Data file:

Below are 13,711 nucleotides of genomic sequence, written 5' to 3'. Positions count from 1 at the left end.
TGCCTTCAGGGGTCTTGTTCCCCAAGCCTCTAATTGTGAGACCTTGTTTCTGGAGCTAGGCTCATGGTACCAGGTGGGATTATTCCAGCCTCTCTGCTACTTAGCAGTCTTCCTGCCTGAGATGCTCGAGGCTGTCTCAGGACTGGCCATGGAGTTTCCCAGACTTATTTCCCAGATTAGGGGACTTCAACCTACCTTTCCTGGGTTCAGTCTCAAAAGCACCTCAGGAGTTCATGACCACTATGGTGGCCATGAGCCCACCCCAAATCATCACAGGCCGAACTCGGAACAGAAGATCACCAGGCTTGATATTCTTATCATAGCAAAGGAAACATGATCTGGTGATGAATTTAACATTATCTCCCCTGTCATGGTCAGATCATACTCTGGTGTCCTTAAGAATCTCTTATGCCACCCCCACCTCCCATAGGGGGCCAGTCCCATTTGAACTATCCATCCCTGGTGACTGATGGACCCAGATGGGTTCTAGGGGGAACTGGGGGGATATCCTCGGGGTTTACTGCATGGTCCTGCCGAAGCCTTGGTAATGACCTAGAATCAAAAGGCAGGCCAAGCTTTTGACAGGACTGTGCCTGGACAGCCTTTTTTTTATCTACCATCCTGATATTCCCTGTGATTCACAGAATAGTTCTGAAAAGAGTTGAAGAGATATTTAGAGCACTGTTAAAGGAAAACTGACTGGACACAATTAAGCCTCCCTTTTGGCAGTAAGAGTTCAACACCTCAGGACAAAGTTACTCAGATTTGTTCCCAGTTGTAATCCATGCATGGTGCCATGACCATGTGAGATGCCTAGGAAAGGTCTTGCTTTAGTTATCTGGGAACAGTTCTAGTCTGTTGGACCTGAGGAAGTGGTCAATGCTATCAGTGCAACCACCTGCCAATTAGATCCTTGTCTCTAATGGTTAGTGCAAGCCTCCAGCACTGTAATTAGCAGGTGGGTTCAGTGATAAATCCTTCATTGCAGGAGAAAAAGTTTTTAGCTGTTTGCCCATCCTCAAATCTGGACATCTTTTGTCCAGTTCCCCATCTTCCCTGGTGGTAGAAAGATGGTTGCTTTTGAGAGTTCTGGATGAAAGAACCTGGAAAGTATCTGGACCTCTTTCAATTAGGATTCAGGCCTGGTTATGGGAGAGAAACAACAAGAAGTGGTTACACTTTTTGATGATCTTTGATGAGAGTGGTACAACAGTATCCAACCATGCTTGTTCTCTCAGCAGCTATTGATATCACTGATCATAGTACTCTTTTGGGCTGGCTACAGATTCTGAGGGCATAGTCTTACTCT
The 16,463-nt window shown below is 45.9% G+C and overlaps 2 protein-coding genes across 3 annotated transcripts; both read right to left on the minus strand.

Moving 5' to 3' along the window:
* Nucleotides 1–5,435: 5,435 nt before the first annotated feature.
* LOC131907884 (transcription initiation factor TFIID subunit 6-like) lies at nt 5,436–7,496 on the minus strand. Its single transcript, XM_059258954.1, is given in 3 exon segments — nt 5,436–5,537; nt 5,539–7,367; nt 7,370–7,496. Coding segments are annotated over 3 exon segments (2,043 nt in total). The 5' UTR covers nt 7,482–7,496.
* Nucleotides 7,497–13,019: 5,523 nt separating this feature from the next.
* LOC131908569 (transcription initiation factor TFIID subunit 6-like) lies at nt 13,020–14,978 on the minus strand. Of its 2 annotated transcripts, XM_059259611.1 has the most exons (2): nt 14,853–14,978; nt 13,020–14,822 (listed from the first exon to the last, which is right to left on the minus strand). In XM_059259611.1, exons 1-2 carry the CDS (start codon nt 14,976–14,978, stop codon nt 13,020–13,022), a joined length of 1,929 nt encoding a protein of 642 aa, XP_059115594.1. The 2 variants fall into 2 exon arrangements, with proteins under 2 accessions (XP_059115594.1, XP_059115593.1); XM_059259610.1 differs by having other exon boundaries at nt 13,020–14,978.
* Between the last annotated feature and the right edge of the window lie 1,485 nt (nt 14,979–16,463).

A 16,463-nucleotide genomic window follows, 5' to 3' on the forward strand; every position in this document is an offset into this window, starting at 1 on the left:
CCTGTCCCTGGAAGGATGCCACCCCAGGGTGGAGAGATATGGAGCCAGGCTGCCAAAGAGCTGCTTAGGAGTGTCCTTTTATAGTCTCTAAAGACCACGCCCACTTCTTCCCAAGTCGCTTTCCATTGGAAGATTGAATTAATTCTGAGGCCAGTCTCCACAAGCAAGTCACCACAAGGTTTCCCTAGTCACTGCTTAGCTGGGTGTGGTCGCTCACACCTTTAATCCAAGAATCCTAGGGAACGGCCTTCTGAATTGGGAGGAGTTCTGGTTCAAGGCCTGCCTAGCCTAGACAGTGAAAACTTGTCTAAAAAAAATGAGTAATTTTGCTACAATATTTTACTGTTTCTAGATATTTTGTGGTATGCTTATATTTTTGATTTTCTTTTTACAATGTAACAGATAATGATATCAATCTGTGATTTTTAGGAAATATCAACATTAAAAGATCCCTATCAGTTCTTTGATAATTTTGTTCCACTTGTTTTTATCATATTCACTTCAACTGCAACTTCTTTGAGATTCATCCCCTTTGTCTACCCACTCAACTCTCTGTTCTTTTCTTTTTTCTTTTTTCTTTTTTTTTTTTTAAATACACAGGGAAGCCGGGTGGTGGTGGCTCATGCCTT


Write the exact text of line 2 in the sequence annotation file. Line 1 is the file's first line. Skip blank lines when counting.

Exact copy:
TGCCTTCAGGGGTCTTGTTCCCCAAGCCTCTAATTGTGAGACCTTGTTTCTGGAGCTAGGCTCATGGTACCAGGTGGGATTATTCCAGCCTCTCTGCTACTTAGCAGTCTTCCTGCCTGAGATGCTCGAGGCTGTCTCAGGACTGGCCATGGAGTTTCCCAGACTTATTTCCCAGATTAGGGGACTTCAACCTACCTTTCCTGGGTTCAGTCTCAAAAGCACCTCAGGAGTTCATGACCACTATGGTGGCCATGAGCCCACCCCAAATCATCACAGGCCGAACTCGGAACAGAAGATCACCAGGCTTGATATTCTTATCATAGCAAAGGAAACATGATCTGGTGATGAATTTAACATTATCTCCCCTGTCATGGTCAGATCATACTCTGGTGTCCTTAAGAATCTCTTATGCCACCCCCACCTCCCATAGGGGGCCAGTCCCATTTGAACTATCCATCCCTGGTGACTGATGGACCCAGATGGGTTCTAGGGGGAACTGGGGGGATATCCTCGGGGTTTACTGCATGGTCCTGCCGAAGCCTTGGTAATGACCTAGAATCAAAAGGCAGGCCAAGCTTTTGACAGGACTGTGCCTGGACAGCCTTTTTTTTATCTACCATCCTGATATTCCCTGTGATTCACAGAATAGTTCTGAAAAGAGTTGAAGAGATATTTAGAGCACTGTTAAAGGAAAACTGACTGGACACAATTAAGCCTCCCTTTTGGCAGTAAGAGTTCAACACCTCAGGACAAAGTTACTCAGATTTGTTCCCAGTTGTAATCCATGCATGGTGCCATGACCATGTGAGATGCCTAGGAAAGGTCTTGCTTTAGTTATCTGGGAACAGTTCTAGTCTGTTGGACCTGAGGAAGTGGTCAATGCTATCAGTGCAACCACCTGCCAATTAGATCCTTGTCTCTAATGGTTAGTGCAAGCCTCCAGCACTGTAATTAGCAGGTGGGTTCAGTGATAAATCCTTCATTGCAGGAGAAAAAGTTTTTAGCTGTTTGCCCATCCTCAAATCTGGACATCTTTTGTCCAGTTCCCCATCTTCCCTGGTGGTAGAAAGATGGTTGCTTTTGAGAGTTCTGGATGAAAGAACCTGGAAAGTATCTGGACCTCTTTCAATTAGGATTCAGGCCTGGTTATGGGAGAGAAACAACAAGAAGTGGTTACACTTTTTGATGATCTTTGATGAGAGTGGTACAACAGTATCCAACCATGCTTGTTCTCTCAGCAGCTATTGATATCACTGATCATAGTACTCTTTTGGGCTGGCTACAGATTCTGAGGGCATAGTCTTACTCT